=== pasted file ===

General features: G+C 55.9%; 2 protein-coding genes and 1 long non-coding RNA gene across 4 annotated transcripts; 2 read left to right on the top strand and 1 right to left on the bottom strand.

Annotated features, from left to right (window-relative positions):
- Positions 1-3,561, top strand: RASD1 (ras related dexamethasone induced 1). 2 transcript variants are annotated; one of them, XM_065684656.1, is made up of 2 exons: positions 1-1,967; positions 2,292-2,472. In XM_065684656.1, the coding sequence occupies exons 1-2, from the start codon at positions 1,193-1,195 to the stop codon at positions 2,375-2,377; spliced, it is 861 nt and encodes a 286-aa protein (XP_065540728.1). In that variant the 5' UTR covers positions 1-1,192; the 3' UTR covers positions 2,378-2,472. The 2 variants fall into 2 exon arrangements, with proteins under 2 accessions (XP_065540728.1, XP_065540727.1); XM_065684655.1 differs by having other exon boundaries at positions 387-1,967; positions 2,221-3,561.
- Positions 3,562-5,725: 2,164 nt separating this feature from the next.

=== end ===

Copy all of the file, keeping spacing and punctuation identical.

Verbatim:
General features: G+C 55.9%; 2 protein-coding genes and 1 long non-coding RNA gene across 4 annotated transcripts; 2 read left to right on the top strand and 1 right to left on the bottom strand.

Annotated features, from left to right (window-relative positions):
- Positions 1-3,561, top strand: RASD1 (ras related dexamethasone induced 1). 2 transcript variants are annotated; one of them, XM_065684656.1, is made up of 2 exons: positions 1-1,967; positions 2,292-2,472. In XM_065684656.1, the coding sequence occupies exons 1-2, from the start codon at positions 1,193-1,195 to the stop codon at positions 2,375-2,377; spliced, it is 861 nt and encodes a 286-aa protein (XP_065540728.1). In that variant the 5' UTR covers positions 1-1,192; the 3' UTR covers positions 2,378-2,472. The 2 variants fall into 2 exon arrangements, with proteins under 2 accessions (XP_065540728.1, XP_065540727.1); XM_065684655.1 differs by having other exon boundaries at positions 387-1,967; positions 2,221-3,561.
- Positions 3,562-5,725: 2,164 nt separating this feature from the next.